This South Asian Author Couldn’t Get Published — Until She Made Her Ethnic Characters White

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Chai Time at Cinnamon Gardens author Shankari Chandran
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Shankari Chandran's new book Chai Time at Cinnamon Gardens is a love letter to storytelling — for and about diasporic communities in Australia.
Page by page, we delve deep into the lives of a beautifully tight-knit community in a suburban Sydney nursing home. Daily meat-and-three-veg dinners have been replaced by aromatic dishes infused with turmeric and other Eastern spices. This is Cinnamon Gardens, a home for the elderly.
But it's not just a home — it's a haven that houses the stories and memories of its diverse residents, some sentimental, others rather heartbreaking recollections of hardship and discrimination. Chandran explores the issues of racism and dispossession faced by migrants, and questions what it means to be Australian, a question many of us continue to ask ourselves every day.
But there was a time when her writing was not considered Australian enough by some publishers. In 2014, the Sri Lankan Australian wrote a political thriller set in a world struck by an Ebola pandemic, where religious wars were rife.
"The protagonist was a South Asian secret agent and his name was Zakhir Ali, which is a name that I've gone on to use in Chai Time at Cinnamon Gardens," Chandran tells Refinery29 Australia.
"So, his name was Zakhir Ali and he was a British South Asian Muslim, a man of colour."
This was Chandran's second novel and her second attempt at getting published after her first novel had been rejected by local publishers.
"I had been told that it was not Australian enough to be published and they wouldn't be able to sell it yet," she recalls.
With this still lurking at the back of her mind, Chandran decided to change the name of her protagonist in her second book. Could making the central character a Caucasian person make the publication a more appealing read for Aussie audiences?

I think what shifted it and made it more attractive in the market was the fact that it was a white protagonist.

Shankari Chandran
"What I realised when I got that feedback on my first novel, was that the second novel would also struggle in Australia. Therefore, I changed him [Zakhir Ali] from being a brown protagonist to a white protagonist and called him Noah Williams," she explains.
"The book was then shopped around and picked up by a publisher very quickly, and the whole process was quite devastating for me; the fact that I felt I had to change his identity and his race.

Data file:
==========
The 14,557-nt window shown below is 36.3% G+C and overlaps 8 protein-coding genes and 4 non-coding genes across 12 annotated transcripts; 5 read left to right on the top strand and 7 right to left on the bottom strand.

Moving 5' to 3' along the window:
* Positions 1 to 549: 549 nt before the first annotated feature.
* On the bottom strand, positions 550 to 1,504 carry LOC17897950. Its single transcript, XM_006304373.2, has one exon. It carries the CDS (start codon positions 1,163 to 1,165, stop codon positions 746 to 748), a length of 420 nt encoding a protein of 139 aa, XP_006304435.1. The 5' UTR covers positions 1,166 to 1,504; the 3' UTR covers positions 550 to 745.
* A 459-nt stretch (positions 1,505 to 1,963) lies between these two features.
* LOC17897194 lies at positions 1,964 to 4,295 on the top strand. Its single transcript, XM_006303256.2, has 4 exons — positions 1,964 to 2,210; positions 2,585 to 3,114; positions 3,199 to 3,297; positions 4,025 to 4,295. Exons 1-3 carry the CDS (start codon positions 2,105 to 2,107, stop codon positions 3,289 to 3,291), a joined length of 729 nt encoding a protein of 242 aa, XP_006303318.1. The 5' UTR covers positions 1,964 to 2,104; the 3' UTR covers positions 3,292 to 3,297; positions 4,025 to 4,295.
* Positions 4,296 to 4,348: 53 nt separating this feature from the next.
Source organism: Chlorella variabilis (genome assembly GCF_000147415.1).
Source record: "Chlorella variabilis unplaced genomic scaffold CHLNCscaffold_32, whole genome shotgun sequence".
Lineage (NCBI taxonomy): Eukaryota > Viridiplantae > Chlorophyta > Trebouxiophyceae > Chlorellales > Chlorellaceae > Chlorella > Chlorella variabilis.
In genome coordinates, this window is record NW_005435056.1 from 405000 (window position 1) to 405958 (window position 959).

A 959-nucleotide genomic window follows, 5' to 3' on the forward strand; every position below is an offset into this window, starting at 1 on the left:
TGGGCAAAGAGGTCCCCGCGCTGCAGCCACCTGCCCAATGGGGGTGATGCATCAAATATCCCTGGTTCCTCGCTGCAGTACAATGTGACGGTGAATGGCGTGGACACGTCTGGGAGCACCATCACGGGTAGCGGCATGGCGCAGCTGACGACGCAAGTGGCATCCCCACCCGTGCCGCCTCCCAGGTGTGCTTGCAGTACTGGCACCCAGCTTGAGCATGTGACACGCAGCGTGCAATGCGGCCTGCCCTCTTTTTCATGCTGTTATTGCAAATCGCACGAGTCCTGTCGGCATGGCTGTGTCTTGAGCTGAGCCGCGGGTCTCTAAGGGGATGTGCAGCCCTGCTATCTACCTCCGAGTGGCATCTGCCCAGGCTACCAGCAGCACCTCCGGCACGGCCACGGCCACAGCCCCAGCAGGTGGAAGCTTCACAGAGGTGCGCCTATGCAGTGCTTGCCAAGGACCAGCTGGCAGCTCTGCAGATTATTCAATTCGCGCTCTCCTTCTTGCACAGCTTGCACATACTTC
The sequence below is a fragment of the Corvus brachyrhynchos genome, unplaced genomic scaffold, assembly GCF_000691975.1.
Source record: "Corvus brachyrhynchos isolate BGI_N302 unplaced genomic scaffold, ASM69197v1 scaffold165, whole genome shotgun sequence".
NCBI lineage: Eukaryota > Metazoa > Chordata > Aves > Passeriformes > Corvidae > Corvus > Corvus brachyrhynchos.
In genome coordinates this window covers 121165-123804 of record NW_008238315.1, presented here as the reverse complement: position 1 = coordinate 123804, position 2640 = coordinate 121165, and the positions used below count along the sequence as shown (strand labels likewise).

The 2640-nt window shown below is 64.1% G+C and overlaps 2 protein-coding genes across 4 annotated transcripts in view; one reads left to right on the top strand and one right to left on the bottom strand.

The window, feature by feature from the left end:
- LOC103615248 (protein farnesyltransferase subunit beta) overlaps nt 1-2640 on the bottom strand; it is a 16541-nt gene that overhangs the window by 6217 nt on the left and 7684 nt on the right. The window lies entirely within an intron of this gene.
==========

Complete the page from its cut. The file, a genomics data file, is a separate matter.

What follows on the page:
"And then while I was delighted the book was published, I also felt really sad that that's what it had taken. I think what shifted it and made it more attractive in the market was the fact that it was a white protagonist."
Chandran eventually started writing her third novel, which was set in Sri Lanka and explored the final stages of the civil war. It's yet to be published, but for her, writing it was a cathartic experience.
"I went on this kind of journey of who am I as a writer...what am I doing? I felt that it was unlikely I would get published in Australia in the way that I wanted to be published, and I actually felt really freed by that," she says.
She began working on Chai Time at Cinnamon Gardens, with no expectations to necessarily get it published. After receiving two writing grants, she was able to better juggle her time between working as a lawyer and writing the book. She'd already come to terms with the fact that the manuscript might never be published in Australia, and thought it may very well be her last book.
"I thought I would write this manuscript, I'd give it to my agent to see if it was any good and if they got a publisher, that's great. But I was really preparing myself to walk away and to reframe my artistic career.
"So I was really trying to almost talk myself through a process of grief around the kind of career that I really wanted to have, but felt it slipping away from me. While there was a sadness around that, it was also quite liberating."
Thankfully, Chai Time by Cinammon Gardens is now on bookshelves, with Zakhir Ali as its protagonist. The book is testament to multicultural Australia having an appetite for diverse stories, which I'm sure most of us already know, but it's a shame that it took some publishers longer to realise it.
Shankari Chandran's 'Chai Time At Cinnamon Gardens' is now available to purchase here.
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